Source : http://www.rcgp.org.uk/

After two weeks of travels and an eight-hour time difference, I’m pleased to be back in the UK – and just in time for the start of the darker evenings and colder weather it would seem!

I’ve been getting back into the swing with lots of catch-up meetings with the likes of NHS England, NHS Improvement and the Academy of Medical Royal Colleges, and, of course, we had the Budget on Monday.

As we expected, there was nothing specific about general practice, although there were welcome positive pledges made for mental health and social care.

We would normally have been very vocal about the Budget, but instead we are holding out for the Prime Minister’s Long-Term Plan for the NHS- which promises an extra £20bn a year over the next five years – and are doing a lot of work behind the scenes with the Government, NHS England and others to make sure general practice is appropriately resourced.

English Health and Social Care Secretary, Matt Hancock, is saying repeatedly that ‘general practice is the bedrock of the NHS’, so we are keen to ensure that this rhetoric is turned into action and, crucially, that general practice gets the investment we so desperately need.

Another big story this week was around the MMR vaccine after Professor Dame Sally Davies, Chief Medical Officer for England, warned the public not to listen to anti-vaccine messages.

I couldn’t agree with her more. In media interviews, I went as far as to say that anti-vaccine campaigners are doing harm to our children and society, and that we’re now seeing the direct impact their false claims are having on communities up and down the country.

Only in May, we had another major outbreak of measles, which is ludicrous considering how close we were to completely eradicating it.

The problem is that most anti-vaccine campaigners are spreading their messages via social media, which can be hard to regulate.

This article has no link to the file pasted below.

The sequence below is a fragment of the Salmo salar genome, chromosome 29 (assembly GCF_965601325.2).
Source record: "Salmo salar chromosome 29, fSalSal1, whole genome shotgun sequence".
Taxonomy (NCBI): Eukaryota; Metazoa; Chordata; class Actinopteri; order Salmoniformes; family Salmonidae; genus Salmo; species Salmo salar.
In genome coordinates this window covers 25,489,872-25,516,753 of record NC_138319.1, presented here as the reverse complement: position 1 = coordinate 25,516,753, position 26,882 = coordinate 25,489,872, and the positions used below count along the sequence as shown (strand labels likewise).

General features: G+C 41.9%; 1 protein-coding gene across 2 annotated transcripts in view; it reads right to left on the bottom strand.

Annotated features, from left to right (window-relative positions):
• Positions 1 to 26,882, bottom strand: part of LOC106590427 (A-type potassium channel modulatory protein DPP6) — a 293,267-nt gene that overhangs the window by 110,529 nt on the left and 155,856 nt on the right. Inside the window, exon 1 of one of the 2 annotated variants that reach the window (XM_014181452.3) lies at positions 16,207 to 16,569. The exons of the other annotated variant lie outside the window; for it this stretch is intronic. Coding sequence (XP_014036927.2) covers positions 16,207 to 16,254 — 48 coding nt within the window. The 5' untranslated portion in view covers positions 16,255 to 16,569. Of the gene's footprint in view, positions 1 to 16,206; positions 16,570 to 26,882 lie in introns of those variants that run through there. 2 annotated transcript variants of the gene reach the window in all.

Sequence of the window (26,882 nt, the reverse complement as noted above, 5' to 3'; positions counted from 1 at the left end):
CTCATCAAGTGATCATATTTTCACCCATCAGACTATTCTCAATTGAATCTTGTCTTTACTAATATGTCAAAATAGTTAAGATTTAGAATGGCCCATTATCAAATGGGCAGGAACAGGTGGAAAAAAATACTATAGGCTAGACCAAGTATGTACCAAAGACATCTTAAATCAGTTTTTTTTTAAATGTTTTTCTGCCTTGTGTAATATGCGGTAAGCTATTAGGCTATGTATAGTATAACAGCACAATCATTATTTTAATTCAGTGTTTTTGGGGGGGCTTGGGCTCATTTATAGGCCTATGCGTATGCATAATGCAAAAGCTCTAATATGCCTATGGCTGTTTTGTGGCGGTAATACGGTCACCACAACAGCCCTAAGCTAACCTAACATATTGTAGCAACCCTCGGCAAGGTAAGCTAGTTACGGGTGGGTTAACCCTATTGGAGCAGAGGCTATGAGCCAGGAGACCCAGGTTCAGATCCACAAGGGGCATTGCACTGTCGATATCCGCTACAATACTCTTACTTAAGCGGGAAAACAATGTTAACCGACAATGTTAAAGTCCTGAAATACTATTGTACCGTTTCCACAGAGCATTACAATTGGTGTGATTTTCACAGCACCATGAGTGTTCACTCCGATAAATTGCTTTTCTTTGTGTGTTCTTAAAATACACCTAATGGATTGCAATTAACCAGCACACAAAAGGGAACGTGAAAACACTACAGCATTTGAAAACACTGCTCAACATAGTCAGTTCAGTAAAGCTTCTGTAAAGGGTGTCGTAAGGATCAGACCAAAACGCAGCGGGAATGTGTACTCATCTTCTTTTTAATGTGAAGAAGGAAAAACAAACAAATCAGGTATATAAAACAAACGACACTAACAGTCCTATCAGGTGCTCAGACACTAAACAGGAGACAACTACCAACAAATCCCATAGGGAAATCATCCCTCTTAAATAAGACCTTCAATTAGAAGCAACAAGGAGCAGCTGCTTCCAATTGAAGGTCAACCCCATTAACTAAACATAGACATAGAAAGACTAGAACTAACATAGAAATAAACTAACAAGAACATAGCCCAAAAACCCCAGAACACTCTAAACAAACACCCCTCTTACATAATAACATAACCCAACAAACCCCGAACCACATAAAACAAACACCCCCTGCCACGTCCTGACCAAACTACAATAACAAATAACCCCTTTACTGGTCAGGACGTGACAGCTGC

I know you are doing some great work to reassure parents so please keep spreading the word about the importance of vaccines like MMR and educating patients on why immunisation is so important. I wrote a piece in the Guardian a little while ago about this, which might be of interest.

Elsewhere this week, I met with a wonderful group of Sri Lankan GPs who are currently being hosted by the RCGP Midland Faculty, which also happens to be my home Faculty (pictured).

It was really enlightening to hear of their challenges in getting appropriate overseas experience, despite having higher medical degrees in addition to professional GP qualifications. It really reinforces the importance of the College’s work to get general practice on the specialist register.

I also attended the fascinating Varma Lecture at my old medical school, St George’s in London, this week.

The talk was given by Lord Professor Robert Winston, Emeritus Professor of Fertility Studies at Imperial College London, and asked the question – Are we sowing the seed for the destruction of the human?

It was wonderful to be back on campus at my ‘alma mater’ and the lecture was a really fascinating and rather disturbing review of eugenics and euthanasia over the centuries. It then moved into the era of genetic manipulation and made us reflect on the risks versus benefits of the new gene cutting and gene editing technologies that have emerged in recent years.

It was a creative tour de force as Lord Winston used art, powerful images and music to illustrate his points, and gave me a lot to reflect on and a bit of reading up to do!

Before I sign off, I was delighted to have been invited to the Daily Mirror’s Pride of Britain Awards ceremony this week – a hugely humbling event with some truly remarkable people at the heart of it.

I had been asked to help judge the entries earlier this year and it was a lovely and inspiring experience, but I think the fact that I was the only NHS representative on the panel also says a lot about the role of the GP and the esteem in which we are held in our communities.

Until next time,

Helen